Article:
GM r&d plan still includes hydrogen fuel cells

Automotive News reports on GM's work on a fuel cell vehicle.

Automotive News

DETROIT--General Motors is still striving to prepare a fuel cell power train for production around 2012, says the company's new research and development chief.

"Technology leadership is one of the pillars of the company. That is going to remain, and it will probably be emphasized as part of the brand of GM," says Alan Taub, executive director of GM r&d.

Taub, 54, takes over for Larry Burns, 58, who retires Oct. 1.

GM has significantly reduced the size and cost of its fuel cell stack, which produces electricity from hydrogen. The latest generation fits in the same space as the company's four-cylinder Ecotech engine.

But the future of fuel cells is uncertain in part because the United States would have to spend billions of dollars to create a fueling infrastructure for hydrogen. And the Obama administration has little enthusiasm for hydrogen.

Taub, who has a Ph.D. in applied physics, spent 15 years in research at General Electric before working for Ford Motors. He joined GM in 2001. Taub reports to product development chief Tom Stephens.

In an interview with Automotive News, Taub declined to reveal the cuts in the r&d budget in the automaker's Chapter 11 reorganization.

He said he will reduce the number of programs that GM's engineers and scientists are working on. In the near term, improving fuel economy tops Taub's to-do list as GM works to meet the government-mandated 35.5 mpg fleet fuel economy standard in the 2016 model year.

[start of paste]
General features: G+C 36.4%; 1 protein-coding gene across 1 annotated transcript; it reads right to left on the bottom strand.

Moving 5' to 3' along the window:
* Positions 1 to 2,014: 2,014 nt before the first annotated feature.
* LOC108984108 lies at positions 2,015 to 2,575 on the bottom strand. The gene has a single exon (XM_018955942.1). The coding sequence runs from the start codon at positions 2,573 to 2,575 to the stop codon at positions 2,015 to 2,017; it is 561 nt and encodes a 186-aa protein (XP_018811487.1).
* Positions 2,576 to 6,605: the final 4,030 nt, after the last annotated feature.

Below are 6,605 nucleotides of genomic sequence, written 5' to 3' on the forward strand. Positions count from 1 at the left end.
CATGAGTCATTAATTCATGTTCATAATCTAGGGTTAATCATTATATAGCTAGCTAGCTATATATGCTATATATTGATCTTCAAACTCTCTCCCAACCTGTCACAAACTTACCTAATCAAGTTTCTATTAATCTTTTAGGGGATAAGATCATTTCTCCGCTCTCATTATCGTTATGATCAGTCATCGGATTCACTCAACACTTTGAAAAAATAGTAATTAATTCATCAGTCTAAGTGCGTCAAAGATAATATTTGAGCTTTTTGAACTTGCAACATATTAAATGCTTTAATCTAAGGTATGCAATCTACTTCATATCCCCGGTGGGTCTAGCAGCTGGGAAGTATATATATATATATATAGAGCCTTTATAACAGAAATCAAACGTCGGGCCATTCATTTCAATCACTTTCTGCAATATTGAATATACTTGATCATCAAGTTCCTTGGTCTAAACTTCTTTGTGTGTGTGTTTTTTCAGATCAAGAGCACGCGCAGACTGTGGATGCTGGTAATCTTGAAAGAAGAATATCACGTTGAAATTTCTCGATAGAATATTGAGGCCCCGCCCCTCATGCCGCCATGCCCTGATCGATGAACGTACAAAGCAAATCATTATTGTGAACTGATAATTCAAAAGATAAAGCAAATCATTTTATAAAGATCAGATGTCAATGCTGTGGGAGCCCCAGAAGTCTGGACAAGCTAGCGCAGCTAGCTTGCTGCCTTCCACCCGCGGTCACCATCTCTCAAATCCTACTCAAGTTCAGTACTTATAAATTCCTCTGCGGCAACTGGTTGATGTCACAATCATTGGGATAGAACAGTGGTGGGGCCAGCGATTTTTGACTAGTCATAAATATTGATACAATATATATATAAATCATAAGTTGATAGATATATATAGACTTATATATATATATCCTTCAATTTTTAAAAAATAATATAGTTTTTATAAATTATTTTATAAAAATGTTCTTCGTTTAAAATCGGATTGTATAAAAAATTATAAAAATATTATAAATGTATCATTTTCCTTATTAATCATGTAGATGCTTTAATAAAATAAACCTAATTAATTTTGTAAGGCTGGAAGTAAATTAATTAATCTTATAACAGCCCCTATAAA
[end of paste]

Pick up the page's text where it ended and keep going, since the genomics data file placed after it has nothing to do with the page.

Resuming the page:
One of Taub's key goals is to replace funds by soliciting more advanced engineering work from governments around the world. He said GM already has won a number of government research contracts.

Taub said GM still has to reduce the cost of fuel cells by 30 percent to make them competitive with the upcoming Chevrolet Volt's gasoline-electric power train.

Also, the cost of conventional power trains is rising because of increased fuel economy standards and tighter emissions regulations.

Reducing production costs through flexible tooling is another area GM is looking at to save money.

Said Taub: "Volumes per model have dropped precipitously. We have to get not just lean; we have to get agile. We are not as far advanced on manufacturing."

(Source: Automotive News)